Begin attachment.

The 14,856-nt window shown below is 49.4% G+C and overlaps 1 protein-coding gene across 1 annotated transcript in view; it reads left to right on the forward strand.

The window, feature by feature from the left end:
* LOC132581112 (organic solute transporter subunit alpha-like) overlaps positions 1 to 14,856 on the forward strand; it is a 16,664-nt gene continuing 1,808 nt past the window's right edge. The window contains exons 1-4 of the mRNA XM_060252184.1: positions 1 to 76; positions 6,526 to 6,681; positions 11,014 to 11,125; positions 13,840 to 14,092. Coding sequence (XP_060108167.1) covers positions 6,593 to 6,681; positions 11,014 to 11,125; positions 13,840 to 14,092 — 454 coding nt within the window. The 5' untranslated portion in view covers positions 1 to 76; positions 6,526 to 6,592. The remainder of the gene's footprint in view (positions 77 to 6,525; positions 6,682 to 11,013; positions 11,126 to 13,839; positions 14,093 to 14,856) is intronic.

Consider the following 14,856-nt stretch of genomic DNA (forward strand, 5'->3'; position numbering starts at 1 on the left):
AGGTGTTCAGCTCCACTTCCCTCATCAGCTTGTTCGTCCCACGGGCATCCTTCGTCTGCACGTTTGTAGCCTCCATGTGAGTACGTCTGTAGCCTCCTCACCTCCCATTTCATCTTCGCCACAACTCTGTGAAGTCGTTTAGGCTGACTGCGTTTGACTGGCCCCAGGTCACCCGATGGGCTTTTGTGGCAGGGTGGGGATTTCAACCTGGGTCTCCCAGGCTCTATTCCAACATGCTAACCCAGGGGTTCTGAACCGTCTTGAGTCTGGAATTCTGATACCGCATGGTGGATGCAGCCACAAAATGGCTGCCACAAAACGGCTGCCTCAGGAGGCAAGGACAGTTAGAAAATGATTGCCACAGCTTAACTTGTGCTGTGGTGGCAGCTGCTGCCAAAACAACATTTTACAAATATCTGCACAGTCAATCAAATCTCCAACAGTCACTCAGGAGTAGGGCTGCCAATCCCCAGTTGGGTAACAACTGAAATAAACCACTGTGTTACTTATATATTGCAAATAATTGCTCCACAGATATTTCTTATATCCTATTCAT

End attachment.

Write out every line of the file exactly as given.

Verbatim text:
The 14,856-nt window shown below is 49.4% G+C and overlaps 1 protein-coding gene across 1 annotated transcript in view; it reads left to right on the forward strand.

The window, feature by feature from the left end:
* LOC132581112 (organic solute transporter subunit alpha-like) overlaps positions 1 to 14,856 on the forward strand; it is a 16,664-nt gene continuing 1,808 nt past the window's right edge. The window contains exons 1-4 of the mRNA XM_060252184.1: positions 1 to 76; positions 6,526 to 6,681; positions 11,014 to 11,125; positions 13,840 to 14,092. Coding sequence (XP_060108167.1) covers positions 6,593 to 6,681; positions 11,014 to 11,125; positions 13,840 to 14,092 — 454 coding nt within the window. The 5' untranslated portion in view covers positions 1 to 76; positions 6,526 to 6,592. The remainder of the gene's footprint in view (positions 77 to 6,525; positions 6,682 to 11,013; positions 11,126 to 13,839; positions 14,093 to 14,856) is intronic.

Consider the following 14,856-nt stretch of genomic DNA (forward strand, 5'->3'; position numbering starts at 1 on the left):
AGGTGTTCAGCTCCACTTCCCTCATCAGCTTGTTCGTCCCACGGGCATCCTTCGTCTGCACGTTTGTAGCCTCCATGTGAGTACGTCTGTAGCCTCCTCACCTCCCATTTCATCTTCGCCACAACTCTGTGAAGTCGTTTAGGCTGACTGCGTTTGACTGGCCCCAGGTCACCCGATGGGCTTTTGTGGCAGGGTGGGGATTTCAACCTGGGTCTCCCAGGCTCTATTCCAACATGCTAACCCAGGGGTTCTGAACCGTCTTGAGTCTGGAATTCTGATACCGCATGGTGGATGCAGCCACAAAATGGCTGCCACAAAACGGCTGCCTCAGGAGGCAAGGACAGTTAGAAAATGATTGCCACAGCTTAACTTGTGCTGTGGTGGCAGCTGCTGCCAAAACAACATTTTACAAATATCTGCACAGTCAATCAAATCTCCAACAGTCACTCAGGAGTAGGGCTGCCAATCCCCAGTTGGGTAACAACTGAAATAAACCACTGTGTTACTTATATATTGCAAATAATTGCTCCACAGATATTTCTTATATCCTATTCAT